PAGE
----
I’m going to have to admit it: I was pretty sceptical about Nintendo Labo when it first launched in April.
Putting bits of cardboard together and pratting about with them in some minigames afterwards? Nah, thanks. I’d rather stick to building LEGO and then playing a proper game afterwards.
But I’m sorry for ever thinking that. Please forgive me, Nintendo. Because after spending a fair amount of time putting together to the latest Labo addition, Toy-Con 03: Vehicle Kit, and “pratting about with it”, I’ve realised just how marvellous it is. Marvellous, in a way that only Nintendo could ever get away with.
The main event of Toy-Con 3 is a steering wheel, complete with a foot pedal. The box also includes materials to make a flight stick and a submarine controller, but it was the steering wheel that’s completely won me over.
For something entirely made out of cardboard (and a few stickers and a bit of string), the finished product is surprisingly sturdy, and amazingly functional. And putting it together in the first place was a hell of a lot of fun. Each Toy-Con kit comes with a Switch game cartridge that contains all the instructions you need, along with plenty of games and fun activities to do with your creations. The instructions to build the wheel were very detailed and presented in a fun, straightforward way. Every step was meticulously laid out, with very little room for error or confusion. Playing like a video that you can pause, fast forward or slow down to allow you to work at your own pace, the instructions are bright and bold, and full of amusing little quips and one-liners. There’s not a dull moment in sight.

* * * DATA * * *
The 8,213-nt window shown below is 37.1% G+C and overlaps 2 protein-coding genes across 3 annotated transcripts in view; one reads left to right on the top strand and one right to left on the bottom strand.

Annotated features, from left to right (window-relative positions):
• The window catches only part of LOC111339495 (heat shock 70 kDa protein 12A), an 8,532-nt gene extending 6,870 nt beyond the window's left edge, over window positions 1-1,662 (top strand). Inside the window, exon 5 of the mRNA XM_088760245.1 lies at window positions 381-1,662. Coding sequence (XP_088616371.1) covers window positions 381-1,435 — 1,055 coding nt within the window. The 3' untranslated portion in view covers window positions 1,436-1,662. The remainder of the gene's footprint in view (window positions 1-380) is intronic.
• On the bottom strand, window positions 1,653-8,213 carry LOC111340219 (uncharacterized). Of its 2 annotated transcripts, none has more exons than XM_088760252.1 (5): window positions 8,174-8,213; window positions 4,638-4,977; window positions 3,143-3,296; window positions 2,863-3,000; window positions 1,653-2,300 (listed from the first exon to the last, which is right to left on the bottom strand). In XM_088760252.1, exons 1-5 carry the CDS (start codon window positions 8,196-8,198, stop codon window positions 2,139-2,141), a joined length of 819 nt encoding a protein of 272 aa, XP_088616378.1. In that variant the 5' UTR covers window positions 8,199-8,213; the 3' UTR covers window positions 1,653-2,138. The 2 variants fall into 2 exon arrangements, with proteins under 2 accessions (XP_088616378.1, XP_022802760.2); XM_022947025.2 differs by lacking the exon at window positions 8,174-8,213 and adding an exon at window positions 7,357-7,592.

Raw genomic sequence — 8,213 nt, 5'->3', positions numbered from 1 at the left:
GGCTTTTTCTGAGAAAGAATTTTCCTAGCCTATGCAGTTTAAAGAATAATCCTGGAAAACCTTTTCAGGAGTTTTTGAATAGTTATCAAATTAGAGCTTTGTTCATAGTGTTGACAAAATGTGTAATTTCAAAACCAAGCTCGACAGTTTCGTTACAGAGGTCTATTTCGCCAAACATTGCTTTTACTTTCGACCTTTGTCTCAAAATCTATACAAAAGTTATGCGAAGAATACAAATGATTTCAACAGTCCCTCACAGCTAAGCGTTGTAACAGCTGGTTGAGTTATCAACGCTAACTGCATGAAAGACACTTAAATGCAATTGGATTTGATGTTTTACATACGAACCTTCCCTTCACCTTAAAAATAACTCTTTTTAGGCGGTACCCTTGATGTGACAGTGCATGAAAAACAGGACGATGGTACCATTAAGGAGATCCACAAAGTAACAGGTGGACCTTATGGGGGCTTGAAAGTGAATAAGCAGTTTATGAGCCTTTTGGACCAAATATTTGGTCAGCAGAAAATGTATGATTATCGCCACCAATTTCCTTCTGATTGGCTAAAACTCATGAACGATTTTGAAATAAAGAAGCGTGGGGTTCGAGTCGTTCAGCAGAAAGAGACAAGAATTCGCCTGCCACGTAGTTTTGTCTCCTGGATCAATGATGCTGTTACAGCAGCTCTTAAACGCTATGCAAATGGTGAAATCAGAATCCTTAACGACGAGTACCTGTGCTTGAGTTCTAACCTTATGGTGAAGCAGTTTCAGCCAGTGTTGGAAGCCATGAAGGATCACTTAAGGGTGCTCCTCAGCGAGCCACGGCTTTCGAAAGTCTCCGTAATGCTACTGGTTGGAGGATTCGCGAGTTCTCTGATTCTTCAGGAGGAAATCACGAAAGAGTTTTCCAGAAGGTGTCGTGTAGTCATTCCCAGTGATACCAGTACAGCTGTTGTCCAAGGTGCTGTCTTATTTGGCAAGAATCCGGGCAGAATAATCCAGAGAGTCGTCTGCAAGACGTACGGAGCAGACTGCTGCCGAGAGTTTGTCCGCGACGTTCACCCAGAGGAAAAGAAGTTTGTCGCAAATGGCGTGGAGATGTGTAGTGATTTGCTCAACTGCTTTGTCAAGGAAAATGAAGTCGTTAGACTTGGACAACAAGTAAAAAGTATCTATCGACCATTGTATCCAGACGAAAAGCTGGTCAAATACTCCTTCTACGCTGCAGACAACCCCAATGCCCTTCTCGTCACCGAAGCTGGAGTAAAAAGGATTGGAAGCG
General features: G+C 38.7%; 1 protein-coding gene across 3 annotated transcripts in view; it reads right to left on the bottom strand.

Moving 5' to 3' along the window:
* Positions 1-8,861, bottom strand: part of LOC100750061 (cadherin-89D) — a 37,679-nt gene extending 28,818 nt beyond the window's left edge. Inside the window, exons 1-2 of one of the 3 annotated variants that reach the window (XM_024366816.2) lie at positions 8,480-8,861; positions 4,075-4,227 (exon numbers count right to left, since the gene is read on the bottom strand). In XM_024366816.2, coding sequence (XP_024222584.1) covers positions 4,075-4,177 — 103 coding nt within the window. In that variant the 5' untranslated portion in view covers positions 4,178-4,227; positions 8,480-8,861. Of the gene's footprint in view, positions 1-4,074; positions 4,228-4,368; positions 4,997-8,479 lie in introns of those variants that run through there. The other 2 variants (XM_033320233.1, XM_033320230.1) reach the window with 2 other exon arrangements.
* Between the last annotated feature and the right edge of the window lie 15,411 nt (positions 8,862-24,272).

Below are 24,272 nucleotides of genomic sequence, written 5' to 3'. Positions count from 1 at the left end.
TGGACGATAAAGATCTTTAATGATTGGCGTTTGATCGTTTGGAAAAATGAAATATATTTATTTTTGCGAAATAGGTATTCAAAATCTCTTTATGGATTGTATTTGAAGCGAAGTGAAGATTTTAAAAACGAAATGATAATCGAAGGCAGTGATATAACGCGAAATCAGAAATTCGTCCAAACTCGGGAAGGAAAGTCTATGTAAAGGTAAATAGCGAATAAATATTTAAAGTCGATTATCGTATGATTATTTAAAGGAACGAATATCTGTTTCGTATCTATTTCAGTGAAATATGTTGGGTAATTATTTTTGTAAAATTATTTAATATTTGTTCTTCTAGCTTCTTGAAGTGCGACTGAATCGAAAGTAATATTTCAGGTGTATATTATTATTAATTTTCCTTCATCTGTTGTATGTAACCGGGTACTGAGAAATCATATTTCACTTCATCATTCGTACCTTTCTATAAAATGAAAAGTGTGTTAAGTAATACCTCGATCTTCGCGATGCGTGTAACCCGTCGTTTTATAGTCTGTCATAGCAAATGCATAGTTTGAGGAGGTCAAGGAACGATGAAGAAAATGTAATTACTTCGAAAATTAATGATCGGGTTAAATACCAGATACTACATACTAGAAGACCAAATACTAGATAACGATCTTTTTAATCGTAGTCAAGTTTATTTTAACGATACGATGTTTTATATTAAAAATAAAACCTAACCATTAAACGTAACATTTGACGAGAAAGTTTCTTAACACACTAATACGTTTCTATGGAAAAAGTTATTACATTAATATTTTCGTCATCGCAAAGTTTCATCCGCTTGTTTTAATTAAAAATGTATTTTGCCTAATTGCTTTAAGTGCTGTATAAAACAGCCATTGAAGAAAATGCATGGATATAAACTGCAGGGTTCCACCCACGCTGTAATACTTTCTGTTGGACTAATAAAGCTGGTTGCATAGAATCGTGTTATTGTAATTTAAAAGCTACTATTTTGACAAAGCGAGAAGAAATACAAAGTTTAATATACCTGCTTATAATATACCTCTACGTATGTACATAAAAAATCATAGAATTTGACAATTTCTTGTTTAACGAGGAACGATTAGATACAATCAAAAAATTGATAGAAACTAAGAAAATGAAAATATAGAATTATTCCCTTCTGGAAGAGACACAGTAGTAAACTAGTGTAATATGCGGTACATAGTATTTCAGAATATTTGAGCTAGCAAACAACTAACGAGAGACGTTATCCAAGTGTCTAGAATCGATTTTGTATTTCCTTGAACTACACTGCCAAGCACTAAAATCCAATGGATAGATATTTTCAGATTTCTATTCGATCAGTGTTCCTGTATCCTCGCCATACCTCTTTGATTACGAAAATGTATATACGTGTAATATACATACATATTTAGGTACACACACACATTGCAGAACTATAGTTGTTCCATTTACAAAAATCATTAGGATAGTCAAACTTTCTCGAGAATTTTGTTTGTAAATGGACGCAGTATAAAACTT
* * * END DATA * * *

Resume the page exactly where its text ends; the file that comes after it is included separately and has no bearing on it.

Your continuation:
Overall, putting the steering wheel and foot pedal together took me about two and a half hours. And although the instructions reminded me frequently to take a break, I was too engrossed in building to stop before I was finished. Seeing everything come together as you go along is very rewarding, and how it all works is truly impressive. Everything you need is in the box, with big sheets of card having each piece pre-cut that you just need to push out. With few clever folds and slots, the pieces of cardboard join together and interact in incredible ways.
For me, the real joy of the Vehicle Kit was actually making it, but the gameplay element was rewarding, too. One Joy-Con sits in the foot pedal to register when you put your foot down, and the other Joy-Con goes in the centre of the steering wheel, acting like a ‘key’. This is the one doing most of the heavy lifting, detecting when you steer, pull up a menu, or tug on one of the steering wheel’s levers that activate a special function. It all works surprisingly well; the power of those little Joy-Cons is remarkable, and the steering wheel really showcases that.
Toy-Con 3’s main game mode, Adventure, is a lot of fun. Essentially a big open world, you’re free to drive around, coming across different areas and various tasks to complete. Be careful though; you need to refuel often, so make sure you scout out where those petrol stations are! Merely driving around and making use of the wheel you created is fun enough, so having a fully-fledged adventure to take part in is a big bonus.
Let’s not forget that Labo is a product aimed at children – 30-year old me is not its target market – but the whole product comes together in a way that’s just joyous for everyone. Proud of the steering wheel I created, I’ve been showing it off to every visitor we’ve had. My 60-year old in-laws enjoyed it just as much as my two-year old nephew. Labo is Nintendo doing what it does best: games that are fun, inventive, and completely inclusive, no matter who you are.